As this proved to be ineffective, a Soviet tank engine was installed behind the gas chamber building, from which the exhaust gases were fed through pipes.
The first major deportations from the ghetto in Lublin and Lviv arrived in Belzec on March 17, 1942. This date is considered the official start of “Aktion Reinhardt”, the systematic murder of over two million Jews and around 50.000 Roma from the districts of the Generalgouvernement (Warsaw, Lublin, Radom, Krakow and Galicia) in the three extermination camps Belzec, Sobibor and Treblinka.
The deportation took place in freight cars, with the cost of transportation being paid for from the money stolen from the victims – so they paid for their own journey to death.
In August 1942 alone, around 350.000 people were deported to their deaths in the entire Generalgouvernement, over 130.000 of them to the Belzec extermination camp.

Report by the lieutenant of the reserve police and company commander Westermann on the deportation of Jews from Kolomyja and the surrounding area to the Belzec extermination camp in September 1942.

After arriving and “emptying” the wagons, the victims had to line up on the square in front of the ramp, where a member of the camp SS gave a speech. He announced to the arrivals that they had reached a “transit camp”, would now have to shower and would then be transferred to a labor camp with new clothes.
After undressing, the women’s hair was shorn, while the men were herded into the gas chambers. The men were killed first so that they could not resist when they heard the screams of the women and children in the gas chambers.
When the doors of the gas chambers were opened, the bodies were found wedged together. They were soiled with urine, excrement and women often with menstrual blood. Prisoners from the Sonderkommando pulled the bodies out one by one. On the way to the graves, they were searched by the so-called dentists, who broke gold teeth and bridges out of their mouths and searched all body orifices for hidden valuables.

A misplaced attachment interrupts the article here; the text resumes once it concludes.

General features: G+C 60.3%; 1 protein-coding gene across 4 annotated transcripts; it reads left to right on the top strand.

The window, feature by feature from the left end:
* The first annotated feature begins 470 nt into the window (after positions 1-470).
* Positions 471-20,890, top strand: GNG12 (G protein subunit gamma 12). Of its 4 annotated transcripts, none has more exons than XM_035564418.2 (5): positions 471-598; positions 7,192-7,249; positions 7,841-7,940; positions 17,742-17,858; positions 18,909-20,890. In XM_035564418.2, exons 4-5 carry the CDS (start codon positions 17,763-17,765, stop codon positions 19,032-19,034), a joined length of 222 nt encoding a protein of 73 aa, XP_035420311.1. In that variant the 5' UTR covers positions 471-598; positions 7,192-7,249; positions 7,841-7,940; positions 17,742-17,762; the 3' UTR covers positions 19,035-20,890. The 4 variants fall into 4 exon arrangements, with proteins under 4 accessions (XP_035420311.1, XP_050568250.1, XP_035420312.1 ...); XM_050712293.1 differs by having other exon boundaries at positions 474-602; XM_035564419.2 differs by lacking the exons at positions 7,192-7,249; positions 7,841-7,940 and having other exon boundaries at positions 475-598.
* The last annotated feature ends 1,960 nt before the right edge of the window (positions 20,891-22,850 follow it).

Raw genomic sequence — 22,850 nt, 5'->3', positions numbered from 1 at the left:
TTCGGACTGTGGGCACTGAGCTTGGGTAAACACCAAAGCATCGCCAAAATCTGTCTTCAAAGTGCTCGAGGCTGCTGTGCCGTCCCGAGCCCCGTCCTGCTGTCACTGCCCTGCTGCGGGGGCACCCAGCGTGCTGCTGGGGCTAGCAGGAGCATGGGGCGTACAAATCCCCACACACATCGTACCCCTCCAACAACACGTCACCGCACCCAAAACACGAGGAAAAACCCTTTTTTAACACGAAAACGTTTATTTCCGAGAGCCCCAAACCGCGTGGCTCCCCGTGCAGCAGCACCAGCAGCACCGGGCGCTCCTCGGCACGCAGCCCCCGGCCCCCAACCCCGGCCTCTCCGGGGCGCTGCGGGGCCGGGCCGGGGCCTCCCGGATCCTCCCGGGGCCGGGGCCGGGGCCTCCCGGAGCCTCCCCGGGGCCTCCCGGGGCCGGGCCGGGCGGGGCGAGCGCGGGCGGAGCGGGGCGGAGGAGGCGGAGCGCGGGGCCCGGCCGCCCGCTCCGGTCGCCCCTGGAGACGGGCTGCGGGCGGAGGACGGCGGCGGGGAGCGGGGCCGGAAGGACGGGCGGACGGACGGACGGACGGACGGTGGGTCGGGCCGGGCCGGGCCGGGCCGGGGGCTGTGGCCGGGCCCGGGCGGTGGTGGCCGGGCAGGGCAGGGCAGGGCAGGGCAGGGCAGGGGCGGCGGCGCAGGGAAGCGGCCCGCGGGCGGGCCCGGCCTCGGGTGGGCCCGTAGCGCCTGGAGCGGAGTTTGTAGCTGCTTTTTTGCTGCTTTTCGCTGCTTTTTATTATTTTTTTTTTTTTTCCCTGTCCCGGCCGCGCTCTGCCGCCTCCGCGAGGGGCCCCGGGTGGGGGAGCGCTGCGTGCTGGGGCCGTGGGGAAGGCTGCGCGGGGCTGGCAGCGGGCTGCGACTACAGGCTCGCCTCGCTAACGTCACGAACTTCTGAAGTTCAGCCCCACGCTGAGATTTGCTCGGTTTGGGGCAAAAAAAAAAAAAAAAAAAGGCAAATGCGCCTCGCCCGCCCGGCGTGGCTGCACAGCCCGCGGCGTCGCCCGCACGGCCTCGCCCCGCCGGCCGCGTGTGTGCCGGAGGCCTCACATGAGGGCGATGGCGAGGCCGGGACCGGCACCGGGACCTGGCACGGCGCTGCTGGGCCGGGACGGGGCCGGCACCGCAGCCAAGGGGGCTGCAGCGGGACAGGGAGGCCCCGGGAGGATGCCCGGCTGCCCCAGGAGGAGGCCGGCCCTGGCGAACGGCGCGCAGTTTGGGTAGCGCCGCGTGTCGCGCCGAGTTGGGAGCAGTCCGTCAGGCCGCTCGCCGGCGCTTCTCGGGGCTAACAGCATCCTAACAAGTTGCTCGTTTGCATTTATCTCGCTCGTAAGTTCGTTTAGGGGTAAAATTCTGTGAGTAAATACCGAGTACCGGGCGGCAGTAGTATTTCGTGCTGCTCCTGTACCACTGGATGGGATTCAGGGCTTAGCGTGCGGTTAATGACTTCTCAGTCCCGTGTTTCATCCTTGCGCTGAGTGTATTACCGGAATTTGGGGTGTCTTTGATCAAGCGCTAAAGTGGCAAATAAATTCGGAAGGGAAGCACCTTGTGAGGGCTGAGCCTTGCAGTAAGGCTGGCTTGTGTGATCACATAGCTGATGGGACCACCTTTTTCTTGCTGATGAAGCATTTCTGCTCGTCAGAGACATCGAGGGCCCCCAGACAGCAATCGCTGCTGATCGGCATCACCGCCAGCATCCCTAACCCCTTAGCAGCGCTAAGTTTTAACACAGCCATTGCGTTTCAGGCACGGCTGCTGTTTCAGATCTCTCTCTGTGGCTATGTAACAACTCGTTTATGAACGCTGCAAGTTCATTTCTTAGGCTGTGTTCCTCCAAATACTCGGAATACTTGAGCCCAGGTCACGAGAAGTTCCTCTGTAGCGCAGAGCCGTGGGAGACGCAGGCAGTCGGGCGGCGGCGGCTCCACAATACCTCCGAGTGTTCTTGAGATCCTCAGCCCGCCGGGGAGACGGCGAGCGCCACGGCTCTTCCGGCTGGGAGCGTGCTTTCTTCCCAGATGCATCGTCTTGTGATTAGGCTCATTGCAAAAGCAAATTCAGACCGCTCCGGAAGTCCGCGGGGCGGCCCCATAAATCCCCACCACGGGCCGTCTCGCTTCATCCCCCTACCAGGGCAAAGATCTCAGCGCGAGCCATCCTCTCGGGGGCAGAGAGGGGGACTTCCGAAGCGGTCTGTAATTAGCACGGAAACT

The extermination of the deportees on a transport took about three hours from the time they arrived until the bodies were placed in the mass grave.

Nachdem im Dezember 1942 die Vergasungen in Belzec eingestellt wurden, begann man mit der Exhumierung und den verbrennen der Leichen. Im April 1943 waren alle Leichen verbrannt, die SS ließ das Lager zerstören und auf dem Gelände einen Bauernhof errichten.

Belzec - Vernichtungslager Hoefle-Telegram

(Quelle: Wikimedia/Public Domain)

The abbreviation “L” in the telegram stands for Lublin/Majdanek, “B” for Belzec, “S” for Sobibór and “T” for Treblinka. These were all sites of “Aktion Reinhard”, the mass murder of Jews.

The memorial in its present form was ceremoniously handed over to the Majdanek Museum in Lublin on June 3, 2004, after extensive archaeological research in the years 1997 – 2002.

Memorial site - Belzec


Robert Kuwalek
„Das Vernichtungslager Bełżec“

Sara Berger
“Experten der Vernichtung: Das T4-Reinhardt-Netzwerk in den Lagern Belzec, Sobibor und Treblinka”

Nikolaus Wachsmann
“KL. Die Geschichte der nationalsozialistischen Konzentrationslager”